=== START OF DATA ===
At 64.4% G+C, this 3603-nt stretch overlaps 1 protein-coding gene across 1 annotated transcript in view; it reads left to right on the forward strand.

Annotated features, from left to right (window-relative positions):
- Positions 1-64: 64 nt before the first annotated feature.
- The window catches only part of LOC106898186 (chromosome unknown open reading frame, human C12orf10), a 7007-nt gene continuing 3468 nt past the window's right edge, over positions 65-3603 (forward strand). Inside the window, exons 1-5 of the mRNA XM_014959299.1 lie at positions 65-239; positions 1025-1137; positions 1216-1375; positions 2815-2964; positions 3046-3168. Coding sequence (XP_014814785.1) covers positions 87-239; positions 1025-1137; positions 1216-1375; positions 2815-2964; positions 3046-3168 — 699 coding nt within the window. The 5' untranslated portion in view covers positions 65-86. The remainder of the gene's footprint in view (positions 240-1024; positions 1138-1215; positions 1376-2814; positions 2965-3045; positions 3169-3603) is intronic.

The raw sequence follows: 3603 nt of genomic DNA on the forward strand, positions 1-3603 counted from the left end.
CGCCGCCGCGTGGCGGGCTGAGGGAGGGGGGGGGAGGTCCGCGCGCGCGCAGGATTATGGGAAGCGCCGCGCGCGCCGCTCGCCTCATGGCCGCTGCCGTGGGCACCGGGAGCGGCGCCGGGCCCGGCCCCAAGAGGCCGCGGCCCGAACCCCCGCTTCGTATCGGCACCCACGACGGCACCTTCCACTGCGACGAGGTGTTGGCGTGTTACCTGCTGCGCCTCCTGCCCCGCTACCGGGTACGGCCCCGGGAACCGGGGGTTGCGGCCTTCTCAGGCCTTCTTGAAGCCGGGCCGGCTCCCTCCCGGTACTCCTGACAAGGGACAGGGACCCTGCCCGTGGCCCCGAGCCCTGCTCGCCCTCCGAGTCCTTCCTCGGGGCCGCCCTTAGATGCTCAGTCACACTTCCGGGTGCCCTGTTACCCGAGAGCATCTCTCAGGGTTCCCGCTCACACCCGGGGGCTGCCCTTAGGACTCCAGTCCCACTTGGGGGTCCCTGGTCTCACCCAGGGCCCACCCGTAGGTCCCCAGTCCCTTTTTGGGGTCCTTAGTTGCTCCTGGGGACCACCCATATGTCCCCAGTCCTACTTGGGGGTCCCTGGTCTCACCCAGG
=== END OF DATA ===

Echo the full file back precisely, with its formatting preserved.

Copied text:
At 64.4% G+C, this 3603-nt stretch overlaps 1 protein-coding gene across 1 annotated transcript in view; it reads left to right on the forward strand.

Annotated features, from left to right (window-relative positions):
- Positions 1-64: 64 nt before the first annotated feature.
- The window catches only part of LOC106898186 (chromosome unknown open reading frame, human C12orf10), a 7007-nt gene continuing 3468 nt past the window's right edge, over positions 65-3603 (forward strand). Inside the window, exons 1-5 of the mRNA XM_014959299.1 lie at positions 65-239; positions 1025-1137; positions 1216-1375; positions 2815-2964; positions 3046-3168. Coding sequence (XP_014814785.1) covers positions 87-239; positions 1025-1137; positions 1216-1375; positions 2815-2964; positions 3046-3168 — 699 coding nt within the window. The 5' untranslated portion in view covers positions 65-86. The remainder of the gene's footprint in view (positions 240-1024; positions 1138-1215; positions 1376-2814; positions 2965-3045; positions 3169-3603) is intronic.

The raw sequence follows: 3603 nt of genomic DNA on the forward strand, positions 1-3603 counted from the left end.
CGCCGCCGCGTGGCGGGCTGAGGGAGGGGGGGGGAGGTCCGCGCGCGCGCAGGATTATGGGAAGCGCCGCGCGCGCCGCTCGCCTCATGGCCGCTGCCGTGGGCACCGGGAGCGGCGCCGGGCCCGGCCCCAAGAGGCCGCGGCCCGAACCCCCGCTTCGTATCGGCACCCACGACGGCACCTTCCACTGCGACGAGGTGTTGGCGTGTTACCTGCTGCGCCTCCTGCCCCGCTACCGGGTACGGCCCCGGGAACCGGGGGTTGCGGCCTTCTCAGGCCTTCTTGAAGCCGGGCCGGCTCCCTCCCGGTACTCCTGACAAGGGACAGGGACCCTGCCCGTGGCCCCGAGCCCTGCTCGCCCTCCGAGTCCTTCCTCGGGGCCGCCCTTAGATGCTCAGTCACACTTCCGGGTGCCCTGTTACCCGAGAGCATCTCTCAGGGTTCCCGCTCACACCCGGGGGCTGCCCTTAGGACTCCAGTCCCACTTGGGGGTCCCTGGTCTCACCCAGGGCCCACCCGTAGGTCCCCAGTCCCTTTTTGGGGTCCTTAGTTGCTCCTGGGGACCACCCATATGTCCCCAGTCCTACTTGGGGGTCCCTGGTCTCACCCAGG